We could easily have inhabited the shores of the Okavango longer, but Kwando was calling. We headed east through Bwabwata National Park, refuelled at Kongola, then turned south onto what would normally be described as a dirt road.

After two days of heavy rain, the C49 was underwater – the time had come to engage low range and diff lock. It was not long before a rookie attempt around a large puddle had us stranded. Thankfully we were still close to civilisation, and after an hour of digging ourselves deeper into the mud, we were rescued by locals from a nearby village.

Lesson mostly learnt, we slid in to the entrance of Camp Kwando head-to-toe in mud, and in search of a shower. Perched along the river from which it takes its name, Camp Kwando is a piece of paradise with views into the Botswana wilderness.

The Kwando ecosystem is not just home to large game, pristine waterways and large riverine trees make it home to some 450 bird species too. We jumped on a late afternoon cruise and were spoiled with sightings that included Meyer’s parrots, Luapula cisticolas, Senegal and coppery-tailed coucals and kingfishers. It’s difficult to describe the tranquillity you feel watching the sun sink through the papyrus, while beautiful African fish eagles compete for the last word of the day.

Photo: Jess Wassung

Camp Kwando to Shamvura Camp

The last stopover of our trip was spontaneous. It had rained several times since our arrival at Camp Kwando so the roads were wetter, and the going slower. A 12-hour drive back to Windhoek felt far, so we spent the night at Shamvura Camp.

Shamvura sits at the confluence of the Cuito and Okavango rivers, and has an incredible view over
the Angolan wetlands. Birding is one of their specialities and owner Mark Paxton took us out on his boat looking for Allen’s gallinule, lesser jacana and pygmy geese. Other species to seek include barred owlet, rosy-throated longclaw, bat hawk and Shelley’s sunbird.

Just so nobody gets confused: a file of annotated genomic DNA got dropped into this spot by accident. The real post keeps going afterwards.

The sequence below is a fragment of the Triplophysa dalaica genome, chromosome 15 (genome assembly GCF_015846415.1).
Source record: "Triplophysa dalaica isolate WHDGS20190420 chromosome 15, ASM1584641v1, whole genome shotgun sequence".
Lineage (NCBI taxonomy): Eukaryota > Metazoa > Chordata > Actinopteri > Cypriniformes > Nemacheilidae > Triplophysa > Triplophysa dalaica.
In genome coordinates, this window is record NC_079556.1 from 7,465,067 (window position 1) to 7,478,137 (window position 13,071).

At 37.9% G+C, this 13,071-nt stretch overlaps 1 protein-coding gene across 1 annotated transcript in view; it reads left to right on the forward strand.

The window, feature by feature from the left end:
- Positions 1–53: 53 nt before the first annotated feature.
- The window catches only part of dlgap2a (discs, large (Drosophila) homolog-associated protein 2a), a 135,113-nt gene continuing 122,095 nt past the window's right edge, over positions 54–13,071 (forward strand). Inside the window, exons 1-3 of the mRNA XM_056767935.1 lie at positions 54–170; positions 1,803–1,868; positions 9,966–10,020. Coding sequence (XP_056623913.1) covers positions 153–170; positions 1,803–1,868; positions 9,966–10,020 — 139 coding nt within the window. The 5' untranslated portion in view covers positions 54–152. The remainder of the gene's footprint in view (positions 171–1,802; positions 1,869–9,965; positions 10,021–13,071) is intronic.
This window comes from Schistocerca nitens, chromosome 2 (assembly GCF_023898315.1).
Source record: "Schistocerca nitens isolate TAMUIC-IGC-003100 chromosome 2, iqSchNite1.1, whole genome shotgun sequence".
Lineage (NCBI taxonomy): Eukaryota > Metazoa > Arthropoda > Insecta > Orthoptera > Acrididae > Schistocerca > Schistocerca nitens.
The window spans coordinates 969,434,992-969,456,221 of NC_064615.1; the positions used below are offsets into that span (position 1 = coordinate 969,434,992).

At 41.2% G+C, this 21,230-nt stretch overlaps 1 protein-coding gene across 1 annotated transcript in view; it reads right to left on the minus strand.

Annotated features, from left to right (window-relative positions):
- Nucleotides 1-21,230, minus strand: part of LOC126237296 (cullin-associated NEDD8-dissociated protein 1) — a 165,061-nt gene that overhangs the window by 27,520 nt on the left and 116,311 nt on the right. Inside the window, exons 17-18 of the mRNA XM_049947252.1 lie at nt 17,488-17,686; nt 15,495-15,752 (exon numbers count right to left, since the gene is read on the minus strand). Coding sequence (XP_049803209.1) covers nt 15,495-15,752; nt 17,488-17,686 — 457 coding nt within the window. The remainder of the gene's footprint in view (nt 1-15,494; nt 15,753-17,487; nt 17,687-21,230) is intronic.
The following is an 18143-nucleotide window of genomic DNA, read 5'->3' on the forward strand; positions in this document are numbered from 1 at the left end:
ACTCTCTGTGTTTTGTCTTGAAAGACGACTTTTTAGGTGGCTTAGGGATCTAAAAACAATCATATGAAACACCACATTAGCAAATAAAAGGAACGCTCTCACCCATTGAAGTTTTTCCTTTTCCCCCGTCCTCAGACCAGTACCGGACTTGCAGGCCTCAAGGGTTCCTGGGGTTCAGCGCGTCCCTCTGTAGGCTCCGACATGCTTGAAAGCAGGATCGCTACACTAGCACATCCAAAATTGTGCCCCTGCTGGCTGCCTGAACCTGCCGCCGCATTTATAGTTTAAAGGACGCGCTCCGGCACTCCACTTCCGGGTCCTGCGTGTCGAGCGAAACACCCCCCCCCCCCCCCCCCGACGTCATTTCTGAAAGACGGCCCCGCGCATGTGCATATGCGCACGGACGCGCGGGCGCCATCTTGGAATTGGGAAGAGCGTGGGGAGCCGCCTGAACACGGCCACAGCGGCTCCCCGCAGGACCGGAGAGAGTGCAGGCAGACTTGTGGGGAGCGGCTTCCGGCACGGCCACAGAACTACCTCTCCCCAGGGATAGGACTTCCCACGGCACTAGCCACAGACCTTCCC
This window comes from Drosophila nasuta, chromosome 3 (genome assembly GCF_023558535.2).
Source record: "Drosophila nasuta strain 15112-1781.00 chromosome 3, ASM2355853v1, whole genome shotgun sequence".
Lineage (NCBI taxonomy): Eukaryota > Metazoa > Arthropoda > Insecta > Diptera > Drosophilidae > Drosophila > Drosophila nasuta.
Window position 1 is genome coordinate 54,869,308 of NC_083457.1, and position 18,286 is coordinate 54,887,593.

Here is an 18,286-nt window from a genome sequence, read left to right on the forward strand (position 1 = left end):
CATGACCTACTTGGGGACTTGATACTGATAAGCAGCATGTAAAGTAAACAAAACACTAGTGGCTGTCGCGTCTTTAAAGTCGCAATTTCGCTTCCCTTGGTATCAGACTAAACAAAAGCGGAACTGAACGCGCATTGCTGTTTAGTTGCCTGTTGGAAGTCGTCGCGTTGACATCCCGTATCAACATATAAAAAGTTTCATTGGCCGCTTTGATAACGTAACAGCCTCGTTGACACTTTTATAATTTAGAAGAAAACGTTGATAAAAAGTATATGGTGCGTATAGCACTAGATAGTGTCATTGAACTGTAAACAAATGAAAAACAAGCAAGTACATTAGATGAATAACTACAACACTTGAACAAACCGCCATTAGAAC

That evening we celebrated our first Allen’s gallinule and toasted the last night of our trip. We retired early to the soft comfort of our first bed in a week, and were quickly lulled to sleep by the African wood owls above our tent, while the rain pattered gently outside.

Photo: Jess Wassung

Heading back home from Caprivi

The next morning we procrastinated for as long as we could. We eventually bid our new friends farewell, swore to return and watched the Okavango River grow smaller in the rear view mirror as we bumbled back to the  B8, the B1 and finally, Windhoek.

If you’re thinking of heading to Namibia’s beautiful Kavango and Zambezi regions in the rainy season, consider a few things: you’ll probably get soaked; you’ll more than likely get stuck; and you’ll definitely need to watch out for hippos. But you will also experience the adventure of a lifetime in one of the world’s most pristine wilderness areas and return with your soul restored.

Five things to do in the Caprivi Strip

  • Popa Falls: This series of rapids on the Kavango River is a 10-minute drive from Divundu and well worth a visit.
  • Sunset cruise: It’s hard to describe the tranquillity you’ll feel winding down the Kwando River at sunset. Keep an eye out for hippos!
  • Birding: The mix of open savannah, flooding marshland and thick papyrus reed beds makes this area a twitcher’s paradise. Look out for Meyer’s parrot, Allen’s gallinule, Luapula cisticola, Pel’s fishing owl, wattled crane, black coucal and black-winged pratincole.
  • Unwind: There’s nothing wrong with kicking back in your favourite camping chair with a good book and a pair of binoculars.
  • National parks: Much of the region is made up of national parks, waiting to be explored. Take your pick of Mahango, Bwabwata, Mudumu or Nka.

Written by Andy Wassung